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Title I Rank Order

Overview

Title I, Part A of the Elementary and Secondary Education Act (ESEA) provides federal dollars to schools to help students at risk of not meeting the Colorado English Language Proficiency (CELP) and Colorado Academic Standards (CAS). Current appropriations do not provide enough money to serve all eligible children; therefore, the intent of the law is to concentrate the funds in schools with the highest percentages of poverty and to provide sufficient funds to make a difference in the academic performance of these students.

This fact sheet provides information on the steps, data elements, and program requirements involved in serving schools with Title I funds in a compliant and impactful manner.

Poverty Measures

Title I schools must be served in rank order by poverty percentage unless they reside in a district with less than 1,000 students enrolled or with only one school per grade span.  There are different measures of poverty that can be used when determining rank order.  The selected poverty measure is what will be used to determine the number of low-income students at district schools and the proportionate share for eligible non-public schools.  The following provide a brief description of each measure:

Free and Reduced Price Lunch (FRL)

The number and percentage of students in the school and district who are reported through Student October Count as eligible to receive Free or Reduced Price Lunch.  This is automatically calculated in the ESEA Consolidated Application when selecting this poverty measure. 

Free Lunch (FL)

The number and percentage of students in the school and district who are reported through Student October Count as eligible to receive Free Lunch.  This is automatically calculated in the ESEA Consolidated Application when selecting this poverty measure.

Free and Reduced Price Lunch & Community Eligibility Provision (CEP)

The number and percentage of students in the school and district who are reported through Student October Count as eligible to receive Free or Reduced Price Lunch in schools that are participating in the Community Eligibility Provision.   This poverty data will need to be manually entered by the LEA in the school profiles section of the ESEA Consolidated Application.

Temporary Assistance for Needy Families Program (TANF) or Colorado Works

The number and percentage of students in the school and district who are eligible to participate in the Temporary Assistance for Needy Families Program, known in Colorado as Colorado Works, a federal program that provides cash assistance to needy families with dependent children. Children in a household eligible to participate in Colorado Works may be classified as categorically eligible for free meals. This poverty data will need to be manually entered by the LEA in the school profiles section of the ESEA Consolidated Application.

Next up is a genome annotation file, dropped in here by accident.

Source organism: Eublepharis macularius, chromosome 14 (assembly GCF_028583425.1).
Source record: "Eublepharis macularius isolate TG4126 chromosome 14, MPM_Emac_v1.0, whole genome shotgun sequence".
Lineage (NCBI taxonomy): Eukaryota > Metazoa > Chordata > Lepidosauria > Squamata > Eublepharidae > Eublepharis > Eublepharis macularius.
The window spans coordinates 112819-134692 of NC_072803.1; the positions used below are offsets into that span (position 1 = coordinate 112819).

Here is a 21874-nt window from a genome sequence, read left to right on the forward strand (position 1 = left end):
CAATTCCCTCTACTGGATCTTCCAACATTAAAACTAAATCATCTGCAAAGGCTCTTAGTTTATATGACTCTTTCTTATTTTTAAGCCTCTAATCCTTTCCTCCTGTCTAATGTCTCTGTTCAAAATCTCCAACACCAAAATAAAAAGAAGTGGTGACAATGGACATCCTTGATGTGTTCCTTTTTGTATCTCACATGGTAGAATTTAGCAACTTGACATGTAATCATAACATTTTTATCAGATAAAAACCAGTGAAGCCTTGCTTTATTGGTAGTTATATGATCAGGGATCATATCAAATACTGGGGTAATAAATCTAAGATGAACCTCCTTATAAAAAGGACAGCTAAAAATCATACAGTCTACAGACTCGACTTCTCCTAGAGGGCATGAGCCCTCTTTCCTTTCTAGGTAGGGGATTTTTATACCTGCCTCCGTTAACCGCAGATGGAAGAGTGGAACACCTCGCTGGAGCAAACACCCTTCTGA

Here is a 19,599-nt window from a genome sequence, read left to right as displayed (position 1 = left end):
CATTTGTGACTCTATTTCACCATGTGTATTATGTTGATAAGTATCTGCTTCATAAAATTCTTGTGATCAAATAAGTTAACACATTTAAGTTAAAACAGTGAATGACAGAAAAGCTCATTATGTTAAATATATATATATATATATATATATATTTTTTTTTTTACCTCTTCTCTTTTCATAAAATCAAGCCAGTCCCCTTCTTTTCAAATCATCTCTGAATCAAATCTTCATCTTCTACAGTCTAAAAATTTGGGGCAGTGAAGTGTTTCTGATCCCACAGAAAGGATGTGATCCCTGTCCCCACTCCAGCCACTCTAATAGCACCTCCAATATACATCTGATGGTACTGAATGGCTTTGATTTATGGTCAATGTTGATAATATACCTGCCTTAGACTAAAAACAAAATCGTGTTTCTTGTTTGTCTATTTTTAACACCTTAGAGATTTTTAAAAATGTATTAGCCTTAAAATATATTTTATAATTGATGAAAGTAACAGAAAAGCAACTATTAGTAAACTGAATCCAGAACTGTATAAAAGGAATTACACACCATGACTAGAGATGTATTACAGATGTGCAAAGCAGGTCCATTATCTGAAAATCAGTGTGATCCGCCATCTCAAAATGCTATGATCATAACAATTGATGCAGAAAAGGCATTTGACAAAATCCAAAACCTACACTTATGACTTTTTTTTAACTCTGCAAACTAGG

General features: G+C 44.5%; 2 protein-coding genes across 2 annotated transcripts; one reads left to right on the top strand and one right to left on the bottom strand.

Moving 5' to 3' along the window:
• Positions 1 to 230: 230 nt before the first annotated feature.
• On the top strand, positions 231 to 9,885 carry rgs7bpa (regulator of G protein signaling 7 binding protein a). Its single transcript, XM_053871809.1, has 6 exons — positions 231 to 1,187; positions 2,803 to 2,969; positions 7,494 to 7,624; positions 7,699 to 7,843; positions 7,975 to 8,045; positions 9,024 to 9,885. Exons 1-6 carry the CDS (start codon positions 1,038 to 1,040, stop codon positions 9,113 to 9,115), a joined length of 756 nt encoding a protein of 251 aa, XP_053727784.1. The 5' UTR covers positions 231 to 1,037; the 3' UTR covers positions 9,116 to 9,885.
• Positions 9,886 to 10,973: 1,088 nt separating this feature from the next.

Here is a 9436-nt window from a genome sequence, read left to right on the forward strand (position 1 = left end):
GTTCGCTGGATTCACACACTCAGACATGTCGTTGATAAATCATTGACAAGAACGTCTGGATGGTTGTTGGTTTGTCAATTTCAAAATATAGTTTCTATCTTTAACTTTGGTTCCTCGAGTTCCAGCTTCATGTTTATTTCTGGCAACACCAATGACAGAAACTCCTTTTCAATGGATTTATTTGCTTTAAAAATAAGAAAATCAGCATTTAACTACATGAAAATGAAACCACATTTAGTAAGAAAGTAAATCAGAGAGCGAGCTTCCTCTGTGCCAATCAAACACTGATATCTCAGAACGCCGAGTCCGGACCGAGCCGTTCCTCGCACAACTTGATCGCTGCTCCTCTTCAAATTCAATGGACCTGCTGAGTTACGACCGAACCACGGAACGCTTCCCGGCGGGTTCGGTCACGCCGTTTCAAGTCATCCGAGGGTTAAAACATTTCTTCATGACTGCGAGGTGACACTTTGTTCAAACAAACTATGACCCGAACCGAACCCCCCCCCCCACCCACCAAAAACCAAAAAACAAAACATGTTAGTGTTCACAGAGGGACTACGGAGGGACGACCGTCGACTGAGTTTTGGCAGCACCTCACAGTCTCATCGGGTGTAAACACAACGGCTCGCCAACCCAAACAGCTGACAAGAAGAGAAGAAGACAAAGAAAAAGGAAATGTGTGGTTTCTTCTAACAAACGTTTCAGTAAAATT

Medicaid or Health First Colorado

The number and percentage of students in the school and district who are eligible to participate in Medicaid, known in Colorado as Health First Colorado. In order to be eligible for Colorado’s Medicaid Program, children must be between the ages of 0 and 18. For those who do not qualify for Health First Colorado, Colorado offers children additional coverage through a special program called Child Health Plan Plus (CHP+). The income requirements for Health First Colorado and CHP+ are based off the Modified Gross Adjusted Income system. This poverty data will need to be manually entered by the LEA in the school profiles section of the ESEA Consolidated Application. 

US Census Data

The U.S. Census Bureau's Small Area Income and Poverty Estimates program (SAIPE)  annually updates school district poverty estimates to support the administration and allocation of Title I funding. These data include estimates of total number of children ages 5 to 17 in families in poverty. SAIPE school district estimates are developed from model-based county estimates and inputs from the decennial census and federal tax information. This poverty data will need to be manually entered by the LEA in the school profiles section of the ESEA Consolidated Application.

Method for Serving

The table below details the different methods for serving schools with Title I funds based on the selected poverty measure.

Method 

Who Must Be Served

Who May Be Served

Other Considerations

Total District Enrollment less than 1,000 students n/a Any school may be served District enrollment count must be less than 1,000 students.
One School per Grade Span n/a Any school may be served District must have no more than one school in each grade span (Elementary, Middle, High).
Percentage District Wide Schools whose poverty rate is above 75%* Schools whose poverty rate is above the district’s poverty rate Schools must be served in rank order regardless of grade span.
35% Rule District Wide Schools whose poverty rate is above 75%* Schools whose poverty rate is above 35% Schools must be served in rank order regardless of grade span.
Grade Span Grouping + District Wide Percentage Schools whose poverty rate is above 75%* (regardless of grade span) Schools within the prioritized grade span(s) whose poverty rate is above the district’s poverty rate A grade span must be prioritized (can be more than one) and schools must be served in rank order within the prioritized grade span(s)
Grade Span Grouping + Group Wide Percentage Schools whose poverty rate is above 75%* (regardless of grade span) Schools within the prioritized grade span(s) whose poverty rate is above that of the applicable grade span A grade span must be prioritized (can be more than one) and schools must be served in rank order within the prioritized grade span(s)